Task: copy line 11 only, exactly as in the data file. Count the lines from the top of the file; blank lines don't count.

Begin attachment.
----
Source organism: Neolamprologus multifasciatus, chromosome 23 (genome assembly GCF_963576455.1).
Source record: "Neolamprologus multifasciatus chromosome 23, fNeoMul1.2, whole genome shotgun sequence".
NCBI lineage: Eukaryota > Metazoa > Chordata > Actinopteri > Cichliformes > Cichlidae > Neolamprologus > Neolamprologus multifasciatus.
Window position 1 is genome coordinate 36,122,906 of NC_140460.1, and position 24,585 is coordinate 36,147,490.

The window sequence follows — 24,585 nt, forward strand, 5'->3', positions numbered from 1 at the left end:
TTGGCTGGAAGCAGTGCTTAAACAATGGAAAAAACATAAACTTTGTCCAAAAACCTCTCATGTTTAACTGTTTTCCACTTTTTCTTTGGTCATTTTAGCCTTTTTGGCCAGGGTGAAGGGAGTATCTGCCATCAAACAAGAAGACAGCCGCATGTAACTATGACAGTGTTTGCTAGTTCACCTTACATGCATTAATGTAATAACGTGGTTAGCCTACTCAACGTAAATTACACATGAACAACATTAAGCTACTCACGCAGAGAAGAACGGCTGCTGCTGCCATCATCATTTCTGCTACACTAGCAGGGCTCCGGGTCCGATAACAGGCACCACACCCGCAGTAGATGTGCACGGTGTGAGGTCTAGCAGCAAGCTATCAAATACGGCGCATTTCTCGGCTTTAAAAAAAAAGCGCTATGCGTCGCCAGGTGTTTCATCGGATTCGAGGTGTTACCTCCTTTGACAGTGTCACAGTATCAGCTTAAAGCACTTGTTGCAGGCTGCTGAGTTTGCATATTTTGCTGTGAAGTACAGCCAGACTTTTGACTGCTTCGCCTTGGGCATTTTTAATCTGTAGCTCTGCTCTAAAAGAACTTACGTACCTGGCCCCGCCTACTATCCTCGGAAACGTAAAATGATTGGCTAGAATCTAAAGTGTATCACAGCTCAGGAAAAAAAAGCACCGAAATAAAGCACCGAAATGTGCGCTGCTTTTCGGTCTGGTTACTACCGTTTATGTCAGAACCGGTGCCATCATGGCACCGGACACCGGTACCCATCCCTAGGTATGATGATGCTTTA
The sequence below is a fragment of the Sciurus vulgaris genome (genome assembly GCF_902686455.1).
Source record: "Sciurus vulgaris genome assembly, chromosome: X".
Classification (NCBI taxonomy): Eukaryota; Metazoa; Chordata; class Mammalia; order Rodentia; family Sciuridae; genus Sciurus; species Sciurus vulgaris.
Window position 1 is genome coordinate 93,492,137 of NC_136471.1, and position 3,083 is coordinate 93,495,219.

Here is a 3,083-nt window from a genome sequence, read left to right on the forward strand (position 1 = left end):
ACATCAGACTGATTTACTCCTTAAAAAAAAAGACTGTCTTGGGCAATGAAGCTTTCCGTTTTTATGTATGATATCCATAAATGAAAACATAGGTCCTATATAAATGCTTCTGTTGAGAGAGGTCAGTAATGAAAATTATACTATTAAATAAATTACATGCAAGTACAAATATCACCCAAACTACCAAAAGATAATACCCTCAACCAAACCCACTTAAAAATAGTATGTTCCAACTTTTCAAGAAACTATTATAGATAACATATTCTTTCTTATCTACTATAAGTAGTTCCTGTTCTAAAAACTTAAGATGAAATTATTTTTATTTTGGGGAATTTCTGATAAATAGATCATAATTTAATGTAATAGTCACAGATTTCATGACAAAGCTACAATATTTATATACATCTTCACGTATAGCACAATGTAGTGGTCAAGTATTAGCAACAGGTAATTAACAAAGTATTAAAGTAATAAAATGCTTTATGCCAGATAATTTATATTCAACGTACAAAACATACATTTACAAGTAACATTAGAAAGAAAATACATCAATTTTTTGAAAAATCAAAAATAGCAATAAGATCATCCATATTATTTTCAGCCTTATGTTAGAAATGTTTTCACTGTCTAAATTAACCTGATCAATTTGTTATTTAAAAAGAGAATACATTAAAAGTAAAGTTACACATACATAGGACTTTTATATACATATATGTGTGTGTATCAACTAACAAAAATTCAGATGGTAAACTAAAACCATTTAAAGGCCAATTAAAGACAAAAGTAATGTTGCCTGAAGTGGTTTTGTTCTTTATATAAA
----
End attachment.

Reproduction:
Here is a 3,083-nt window from a genome sequence, read left to right on the forward strand (position 1 = left end):